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A Love of Judaism, From Uganda to Georgia

A Love of Judaism, From Uganda to Georgia

Shoshana Nambi

Ugandan native Shoshana Nambi, 27, was one of a dozen Ugandan Jewish young adults who spent this summer working as counselors and specialists at Union for Reform Judaism (URJ) camps. Hailing from the Abayudaya (“People of Judah”) Jewish community in eastern Uganda, these staff role models are part of the Reform Jewish community’s extensive international efforts, in partnership with The Jewish Agency for Israel, to bring Judaism’s rich and diverse global culture to life for thousands of North American campers.

Two years earlier, Harriet Bograd, President of Kulanu, Inc., contacted Bobby Harris, director of URJ Camp Coleman and asked if he would be interested in hiring some counselors from the Ugandan Jewish community. In summer of 2015, Shoshana and Sarah Nabaggala came to Camp Coleman. The initiative was so successful that Bobby, Shoshana, and Sarah worked together with URJ Director of Youth Programs Dan Lange to hire 13 Ugandan staffers to work in six URJ Camps in 2016.

I caught up with Shoshana as she completed her second summer at Camp Coleman, the Reform Jewish summer camp in Cleveland, Georgia, to hear about that experience and what it’s like to grow up Jewish in Uganda.

What can you tell us about where you’re from?

I’m from the Ugandan village of Nabugoye, home to about 500 Jews. It’s also the headquarters of the Abayudaya Jewish community, but it’s not an exclusively Jewish village. It’s common for extended Jewish families to share their homes with Christian and Muslim aunts and uncles. 

Most of the people in my village are subsistence farmers who live on less than a dollar a day. My family grew beans and corn and raised chickens for food. We also cultivated coffee to sell.

How far back do your Jewish roots go?

My 97-year-old grandfather’s father was among those who converted to Judaism with Semei Kakungulu, the founder of the Abayudaya. They adopted a biblical version of Judaism without ever having met a Jew. Although my family has been Jewish for generations, I was among the 400 Abayudaya who were formally converted in 2002 by five rabbis from the U.S. and Israel. Today there are about 1,500 of us in seven communities, and our spiritual leader is Rabbi Gershom Sizomu, ordained in 2008 by the Conservative seminary in Los Angeles. His grandfather, Samson Mugombe, was Kakungulu’s successor as leader of the Abayudaya.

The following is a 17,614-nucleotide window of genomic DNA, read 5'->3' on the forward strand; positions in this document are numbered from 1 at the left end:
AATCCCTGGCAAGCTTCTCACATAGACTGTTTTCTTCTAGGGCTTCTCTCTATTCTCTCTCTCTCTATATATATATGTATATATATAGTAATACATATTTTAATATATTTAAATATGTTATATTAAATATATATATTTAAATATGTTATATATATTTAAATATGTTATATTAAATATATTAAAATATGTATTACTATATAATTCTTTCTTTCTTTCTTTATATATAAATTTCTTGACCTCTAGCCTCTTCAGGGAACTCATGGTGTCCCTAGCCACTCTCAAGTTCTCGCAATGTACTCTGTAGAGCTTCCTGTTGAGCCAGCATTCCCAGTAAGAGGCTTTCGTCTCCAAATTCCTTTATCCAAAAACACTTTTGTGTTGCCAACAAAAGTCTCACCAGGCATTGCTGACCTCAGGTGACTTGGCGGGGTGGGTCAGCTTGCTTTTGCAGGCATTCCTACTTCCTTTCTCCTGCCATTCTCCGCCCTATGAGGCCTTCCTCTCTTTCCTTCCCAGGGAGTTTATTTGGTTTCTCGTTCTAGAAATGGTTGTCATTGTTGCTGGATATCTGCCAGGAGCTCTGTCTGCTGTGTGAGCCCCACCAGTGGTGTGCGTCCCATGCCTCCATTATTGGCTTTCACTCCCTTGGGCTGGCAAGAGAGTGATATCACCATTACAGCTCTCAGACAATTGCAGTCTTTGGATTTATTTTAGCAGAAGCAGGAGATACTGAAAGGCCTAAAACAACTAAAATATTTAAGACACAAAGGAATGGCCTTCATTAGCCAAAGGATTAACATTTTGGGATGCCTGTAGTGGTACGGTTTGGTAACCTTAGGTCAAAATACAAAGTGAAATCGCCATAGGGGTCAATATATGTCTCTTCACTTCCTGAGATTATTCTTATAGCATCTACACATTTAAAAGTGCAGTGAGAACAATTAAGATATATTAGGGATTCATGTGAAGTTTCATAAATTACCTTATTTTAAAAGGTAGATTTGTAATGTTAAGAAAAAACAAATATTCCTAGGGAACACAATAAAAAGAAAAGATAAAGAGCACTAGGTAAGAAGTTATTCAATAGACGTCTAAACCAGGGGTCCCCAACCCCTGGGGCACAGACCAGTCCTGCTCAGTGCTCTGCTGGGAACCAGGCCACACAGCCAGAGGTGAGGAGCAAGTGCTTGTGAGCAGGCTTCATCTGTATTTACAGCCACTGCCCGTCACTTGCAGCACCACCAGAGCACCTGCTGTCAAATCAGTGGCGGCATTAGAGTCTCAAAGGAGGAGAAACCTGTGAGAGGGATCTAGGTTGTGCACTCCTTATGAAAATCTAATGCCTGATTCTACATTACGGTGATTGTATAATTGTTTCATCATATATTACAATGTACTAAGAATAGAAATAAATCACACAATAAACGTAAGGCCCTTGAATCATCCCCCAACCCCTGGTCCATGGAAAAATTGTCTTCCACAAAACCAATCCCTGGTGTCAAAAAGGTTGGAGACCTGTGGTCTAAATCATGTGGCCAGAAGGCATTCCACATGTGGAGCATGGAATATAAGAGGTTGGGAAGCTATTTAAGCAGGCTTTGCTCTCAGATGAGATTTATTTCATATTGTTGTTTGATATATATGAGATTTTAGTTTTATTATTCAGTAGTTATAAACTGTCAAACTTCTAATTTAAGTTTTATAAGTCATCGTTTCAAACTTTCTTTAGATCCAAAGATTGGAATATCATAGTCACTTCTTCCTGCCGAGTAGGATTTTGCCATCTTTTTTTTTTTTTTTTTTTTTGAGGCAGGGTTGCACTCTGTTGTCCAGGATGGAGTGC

You spent this summer working at a Jewish summer camp in the United States. What impressed you most about camp culture here?                   

I love how children are encouraged to think for themselves, to express their feelings and creativity. In my country, personal expression is not encouraged. You cannot go to your parent or teacher and say you don’t like something. You just do what you are told.

I met so many new people. I almost felt like I was in Israel because there were so many Israelis and people from other places! This summer, I organized programming for campers, and I enjoyed working with the others programmers to create meaningful experiences for the kids. My campers were 10-year-olds, and our theme was Glo (discover) Israel, which involved learning about Jewish communities around the world. I taught about Abayudaya community, and the kids asked so many questions. They loved learning about Uganda – and I learned a lot from them, too.